Being the stodgy homebody that I am, I haven't the faintest idea of what goes on in this city after 10 p.m. Even on most weekends, anything after that time is reserved for bad television and snuggling with my dog. My friends, meanwhile, including the boyfriend, are creatures of the night, who live waiting for the next after-hour adventure. Curious as to exactly what the boyfriend is up to when he is out and about, and having been M.I.A. from my friends for an extended amount of time, I decided to retire the sweatpants for the evening and pay a little visit to the Koreatown nightlife.
We decided to congregate at the Royal Lane watering hole, Bar [a]. With a clamor of voices greeting us, walking in to Bar [a] was akin to entering a Korean Cheers. Well, it's a Cheers with all Korean female bartenders, K-Pop music videos on plasma televisions and hip-hop blasting out of the speakers. OK, aside from the greetings, maybe that comparison doesn't really work.
Tables at Bar [a] are semi-private and separated by dividers. After finding a table large enough to accommodate our group, we made ourselves comfortable in our corner cove. Fortunately for our multi-ethic group that evening, we had a Korean, Sam, amongst us to guide the festivities. Knowing that I would be writing about the evening, Sam worried about my choice of blog topic. He reminded me that, ultimately, Bar [a] serves Korean bar food, and if I was in search for a meal, I was better off trying the Korean fried chicken shop next door.
I wasn't deterred. Soon, our table began filling up with interesting nosh and even more curious looking bottles of alcohol. Each table in Bar [a] is served complimentary bowls of popcorn in place of bar nuts. Along with the popcorn, Sam ordered a duo of squid dishes. Out first was an unmistakable bar snack of dried squid paired with salted roasted peanuts. However perfect it was with beer, the squid was tough to rip apart and even more difficult to chew.
The second dish, squid stewed in the Korean spicy sauce, gochujang, then served on a sizzling plate, was robustly piquant and greasy, flavors which were quite appropriate for the occasion. Nevertheless, the food served only as a minor distraction from the selection of alcohol that was ordered for the table. Most notable of all the alcoholic beverages ordered was a Yakult and soju cocktail. Yakult is a sweetened fermented yogurt-like milk drink, which contains lactobacillus cultures. The yogurt drink is then mixed with Korean rice wine, soju, forming a deceptively sweet and tart cocktail.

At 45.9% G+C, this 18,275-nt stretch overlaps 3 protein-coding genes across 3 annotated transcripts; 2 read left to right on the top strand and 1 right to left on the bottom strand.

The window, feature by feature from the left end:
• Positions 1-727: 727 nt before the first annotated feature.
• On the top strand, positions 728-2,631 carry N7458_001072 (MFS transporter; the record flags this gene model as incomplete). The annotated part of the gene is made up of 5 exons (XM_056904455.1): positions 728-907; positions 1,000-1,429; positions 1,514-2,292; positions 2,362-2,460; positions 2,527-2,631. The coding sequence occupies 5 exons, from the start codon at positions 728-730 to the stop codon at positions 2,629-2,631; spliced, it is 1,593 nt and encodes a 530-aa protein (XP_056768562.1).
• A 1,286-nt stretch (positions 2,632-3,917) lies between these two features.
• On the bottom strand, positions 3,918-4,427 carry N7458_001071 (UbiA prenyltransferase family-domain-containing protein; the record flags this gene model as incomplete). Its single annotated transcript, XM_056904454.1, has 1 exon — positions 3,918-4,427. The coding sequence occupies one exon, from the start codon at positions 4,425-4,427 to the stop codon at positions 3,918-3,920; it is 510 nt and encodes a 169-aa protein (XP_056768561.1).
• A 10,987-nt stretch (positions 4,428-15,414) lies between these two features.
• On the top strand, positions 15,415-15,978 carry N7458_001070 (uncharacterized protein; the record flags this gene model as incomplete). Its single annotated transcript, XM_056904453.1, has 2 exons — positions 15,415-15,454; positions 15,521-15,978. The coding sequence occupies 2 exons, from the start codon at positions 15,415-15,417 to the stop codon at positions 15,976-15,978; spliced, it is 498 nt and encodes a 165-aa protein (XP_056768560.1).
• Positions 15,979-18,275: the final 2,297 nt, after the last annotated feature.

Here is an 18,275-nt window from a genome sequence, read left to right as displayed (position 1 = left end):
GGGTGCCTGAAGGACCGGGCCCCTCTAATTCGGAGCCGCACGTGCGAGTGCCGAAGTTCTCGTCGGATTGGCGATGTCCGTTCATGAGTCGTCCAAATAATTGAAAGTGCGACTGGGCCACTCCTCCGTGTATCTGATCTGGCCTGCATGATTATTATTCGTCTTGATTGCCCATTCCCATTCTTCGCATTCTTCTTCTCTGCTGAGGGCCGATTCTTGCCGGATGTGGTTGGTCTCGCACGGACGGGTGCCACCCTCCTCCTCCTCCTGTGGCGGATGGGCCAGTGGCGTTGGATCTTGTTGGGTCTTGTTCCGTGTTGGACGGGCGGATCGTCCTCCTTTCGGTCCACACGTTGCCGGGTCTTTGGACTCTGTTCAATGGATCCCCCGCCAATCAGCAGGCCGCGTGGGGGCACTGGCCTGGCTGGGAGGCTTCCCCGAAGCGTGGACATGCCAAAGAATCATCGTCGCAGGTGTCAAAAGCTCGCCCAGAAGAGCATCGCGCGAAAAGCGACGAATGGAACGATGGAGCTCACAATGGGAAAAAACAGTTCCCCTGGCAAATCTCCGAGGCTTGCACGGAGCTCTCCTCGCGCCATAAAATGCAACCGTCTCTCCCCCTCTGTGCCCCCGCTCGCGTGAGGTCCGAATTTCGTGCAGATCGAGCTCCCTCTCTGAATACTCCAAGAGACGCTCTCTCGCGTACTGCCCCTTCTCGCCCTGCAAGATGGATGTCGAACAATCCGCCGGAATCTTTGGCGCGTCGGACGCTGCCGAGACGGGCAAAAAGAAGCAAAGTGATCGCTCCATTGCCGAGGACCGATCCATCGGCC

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Refreshing as the drink was, I sought to try something a bit more substantial. At 20 percent alcohol by volume, Chum Churum soju fit the bill. While soju traditionally is made with rice, Chum Churum is made with sweet potatoes. The taste is similar to that of vodka, yet not as harsh, and with a hint of sweetness. Since soju is drunk as shots, (I think) I was a bit confused when the waitress brought a stack of metal bowls to our table. Sam explained the metal bowls by saying he wanted me to try something, which does not always bode well, especially when alcohol is involved.
When the waitress returned to our table with a kettle, Sam poured its contents into the metal bowls and passed me the first serving. Because of the kettle, I expected the drink to be warm, but the cloudy liquid was chilled. Before I could take a sip, Sam described the drink, makoli, as the "poor man's soju," hence the metal bowls. Apparently, laborers would eat their meals and then drink from the same bowls afterward. Makoli is incredibly cloudy, almost milky in appearance. The murkiness is attributed to the unfiltered state of the fermented rice. The taste is exactly as it seems it would taste, like unfiltered sake. Equal parts sweet, sour and grainy, the drink was much more pleasant than I expected. Many must agree, seeing as how the drink is making a fashionable comeback in many Asian bars.
With all the libations going around, we never made it to a second destination that night, and I never got my chicken. (I'm looking at you, boyfriend.) Still, though I never expected to learn much from a night of drunken calamity, I have to admit that trying something new was both educational, and well, quite fun. Drinking with friends in the name of research? That's not too shabby, either.
Bar [a] 2240 Royal Lane 972-247-4550